In the past year, though, my ‘real self’ has started to do more social networking sites, like LinkedIn and Facebook. I’m much more conservative in my content production on those sites—mostly I just joined them because someone I know in real life invited me, and then I found them to be useful in some way. I’ve communicated with my youngest brother on Facebook more in the last six weeks than I did in the previous six months.

There’s a part of me that wants to have some cross-over between my two online selves. I’d like to be able to share my blog, occasionally, with family members, but I also like the absolute freedom that blogging pseudonymously allows. I don’t want to have to censor myself, the way that I censor myself in the online content that’s attached to my real name, and the more people who know who I really am, the more I’m going to feel as if I can’t.

Then I surfed over to SoloMom’s blog today, and read her story about having her online profile modified by ivillage (and her firing by ivillage for complaining about it), and the whole thing came back up again. I guess I can’t call her SoloMom anymore, but wtf? Who actually owns her identity, her or ivillage?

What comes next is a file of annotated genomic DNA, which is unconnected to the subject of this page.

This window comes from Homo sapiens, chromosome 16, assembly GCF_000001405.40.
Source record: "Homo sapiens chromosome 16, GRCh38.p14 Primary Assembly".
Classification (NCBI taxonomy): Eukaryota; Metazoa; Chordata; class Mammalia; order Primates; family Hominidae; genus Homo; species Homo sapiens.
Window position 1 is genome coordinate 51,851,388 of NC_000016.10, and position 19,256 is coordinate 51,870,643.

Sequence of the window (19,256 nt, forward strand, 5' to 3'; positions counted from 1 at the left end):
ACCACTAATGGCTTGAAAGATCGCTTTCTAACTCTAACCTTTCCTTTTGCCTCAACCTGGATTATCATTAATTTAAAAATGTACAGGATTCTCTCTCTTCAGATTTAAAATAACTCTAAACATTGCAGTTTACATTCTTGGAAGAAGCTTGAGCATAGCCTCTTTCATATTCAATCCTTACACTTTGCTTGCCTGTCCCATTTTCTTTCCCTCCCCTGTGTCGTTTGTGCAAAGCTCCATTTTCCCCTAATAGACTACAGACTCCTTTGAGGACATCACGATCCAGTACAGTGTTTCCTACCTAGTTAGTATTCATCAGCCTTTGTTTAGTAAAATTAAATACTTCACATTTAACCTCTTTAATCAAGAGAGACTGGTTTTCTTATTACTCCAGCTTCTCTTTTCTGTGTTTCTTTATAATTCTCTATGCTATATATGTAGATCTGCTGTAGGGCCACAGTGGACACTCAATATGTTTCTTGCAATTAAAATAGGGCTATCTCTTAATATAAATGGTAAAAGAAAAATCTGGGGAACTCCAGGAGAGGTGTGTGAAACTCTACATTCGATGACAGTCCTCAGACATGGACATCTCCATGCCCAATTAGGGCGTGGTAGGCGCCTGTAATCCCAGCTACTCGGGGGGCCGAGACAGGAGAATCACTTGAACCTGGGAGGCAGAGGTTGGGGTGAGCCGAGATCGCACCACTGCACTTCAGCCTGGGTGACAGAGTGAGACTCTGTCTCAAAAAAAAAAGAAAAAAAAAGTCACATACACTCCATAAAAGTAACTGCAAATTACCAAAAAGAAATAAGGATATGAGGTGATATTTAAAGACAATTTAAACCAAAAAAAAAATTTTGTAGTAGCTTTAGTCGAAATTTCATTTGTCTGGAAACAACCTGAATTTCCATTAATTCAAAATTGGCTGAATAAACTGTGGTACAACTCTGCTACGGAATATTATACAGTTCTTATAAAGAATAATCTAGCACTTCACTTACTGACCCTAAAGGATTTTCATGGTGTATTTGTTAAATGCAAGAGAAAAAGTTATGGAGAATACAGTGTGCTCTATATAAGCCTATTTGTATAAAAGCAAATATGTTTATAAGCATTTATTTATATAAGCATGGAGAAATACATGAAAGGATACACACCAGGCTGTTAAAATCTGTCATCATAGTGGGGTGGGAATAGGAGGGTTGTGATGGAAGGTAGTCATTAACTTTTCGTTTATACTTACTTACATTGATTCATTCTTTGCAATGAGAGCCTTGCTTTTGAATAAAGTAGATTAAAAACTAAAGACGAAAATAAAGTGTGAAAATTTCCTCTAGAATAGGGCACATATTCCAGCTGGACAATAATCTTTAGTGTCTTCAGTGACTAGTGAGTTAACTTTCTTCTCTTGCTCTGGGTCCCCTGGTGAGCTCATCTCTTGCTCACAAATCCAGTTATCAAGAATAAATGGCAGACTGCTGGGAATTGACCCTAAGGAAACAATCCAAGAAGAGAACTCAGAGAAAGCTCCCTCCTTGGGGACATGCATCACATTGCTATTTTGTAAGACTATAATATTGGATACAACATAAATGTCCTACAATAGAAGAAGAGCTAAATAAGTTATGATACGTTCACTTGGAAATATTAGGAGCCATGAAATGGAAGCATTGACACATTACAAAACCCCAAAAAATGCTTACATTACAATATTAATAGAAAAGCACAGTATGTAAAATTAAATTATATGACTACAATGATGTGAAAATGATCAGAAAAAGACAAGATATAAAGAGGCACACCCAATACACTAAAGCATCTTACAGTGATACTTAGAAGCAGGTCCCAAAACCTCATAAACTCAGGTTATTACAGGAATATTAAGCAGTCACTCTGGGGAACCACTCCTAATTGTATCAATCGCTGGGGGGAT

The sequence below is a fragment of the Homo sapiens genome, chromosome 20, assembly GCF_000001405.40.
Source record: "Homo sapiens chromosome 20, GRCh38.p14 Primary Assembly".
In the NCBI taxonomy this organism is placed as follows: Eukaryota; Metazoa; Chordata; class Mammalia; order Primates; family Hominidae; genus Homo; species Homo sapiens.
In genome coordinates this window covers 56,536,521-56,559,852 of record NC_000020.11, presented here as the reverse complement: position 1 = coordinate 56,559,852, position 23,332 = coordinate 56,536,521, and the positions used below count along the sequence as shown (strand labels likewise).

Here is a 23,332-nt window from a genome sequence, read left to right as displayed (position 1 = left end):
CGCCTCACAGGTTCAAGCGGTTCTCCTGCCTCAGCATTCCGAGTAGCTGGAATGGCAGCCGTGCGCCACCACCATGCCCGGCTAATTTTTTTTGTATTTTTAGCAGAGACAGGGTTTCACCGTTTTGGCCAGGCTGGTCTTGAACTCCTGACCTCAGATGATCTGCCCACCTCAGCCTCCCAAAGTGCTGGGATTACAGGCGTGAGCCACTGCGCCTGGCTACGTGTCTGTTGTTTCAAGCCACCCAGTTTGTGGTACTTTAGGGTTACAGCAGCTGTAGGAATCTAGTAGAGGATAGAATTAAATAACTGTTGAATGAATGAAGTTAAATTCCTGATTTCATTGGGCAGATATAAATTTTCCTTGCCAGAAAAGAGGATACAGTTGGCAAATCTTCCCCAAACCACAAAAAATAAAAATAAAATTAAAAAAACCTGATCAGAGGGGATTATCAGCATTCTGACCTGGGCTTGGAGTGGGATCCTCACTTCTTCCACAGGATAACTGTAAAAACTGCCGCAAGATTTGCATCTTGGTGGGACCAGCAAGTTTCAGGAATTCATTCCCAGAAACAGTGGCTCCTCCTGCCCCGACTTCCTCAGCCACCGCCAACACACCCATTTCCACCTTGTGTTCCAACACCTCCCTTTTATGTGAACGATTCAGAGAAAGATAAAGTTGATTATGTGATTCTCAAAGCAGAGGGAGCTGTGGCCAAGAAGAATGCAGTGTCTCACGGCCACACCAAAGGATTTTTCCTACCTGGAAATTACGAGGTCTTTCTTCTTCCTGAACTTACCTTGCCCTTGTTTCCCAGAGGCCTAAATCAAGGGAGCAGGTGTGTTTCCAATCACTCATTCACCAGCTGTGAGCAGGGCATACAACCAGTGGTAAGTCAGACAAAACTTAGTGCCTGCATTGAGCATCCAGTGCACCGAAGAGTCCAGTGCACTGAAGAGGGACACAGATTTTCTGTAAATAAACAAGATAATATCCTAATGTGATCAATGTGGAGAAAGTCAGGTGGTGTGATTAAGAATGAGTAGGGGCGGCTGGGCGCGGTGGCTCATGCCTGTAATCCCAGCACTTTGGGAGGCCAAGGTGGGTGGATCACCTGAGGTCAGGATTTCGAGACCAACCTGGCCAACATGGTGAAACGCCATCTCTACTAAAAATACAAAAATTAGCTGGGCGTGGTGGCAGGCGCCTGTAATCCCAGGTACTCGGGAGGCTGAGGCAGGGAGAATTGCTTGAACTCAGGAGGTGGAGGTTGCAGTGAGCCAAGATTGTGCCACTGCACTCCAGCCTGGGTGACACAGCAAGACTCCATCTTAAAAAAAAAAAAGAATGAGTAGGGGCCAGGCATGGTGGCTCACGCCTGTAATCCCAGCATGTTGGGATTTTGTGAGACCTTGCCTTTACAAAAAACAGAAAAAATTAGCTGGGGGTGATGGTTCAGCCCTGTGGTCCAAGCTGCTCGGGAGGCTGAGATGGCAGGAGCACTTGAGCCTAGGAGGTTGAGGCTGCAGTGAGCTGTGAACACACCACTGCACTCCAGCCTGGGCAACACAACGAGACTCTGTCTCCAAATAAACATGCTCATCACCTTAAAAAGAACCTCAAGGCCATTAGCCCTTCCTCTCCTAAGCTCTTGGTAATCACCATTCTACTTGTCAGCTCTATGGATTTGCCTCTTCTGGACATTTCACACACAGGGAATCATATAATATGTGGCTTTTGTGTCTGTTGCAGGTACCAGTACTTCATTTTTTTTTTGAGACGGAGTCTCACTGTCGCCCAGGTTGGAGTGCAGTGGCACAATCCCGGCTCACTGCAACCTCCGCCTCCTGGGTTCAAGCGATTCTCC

I realize that the questions of navigating online identity and privacy are only going to grow more complicated as teh internets get more and more intertwined into every aspect of our lives. Entire college courses will be taught (if they’re not already) about the implications of what we reveal, or hide, from the online world.

It’s enough to make me want to pull all my online content down, whether it’s attached to this identity or my real name, until some more cogent method of dealing with online identity is contrived.

October 5, 2007. meta. 12 comments.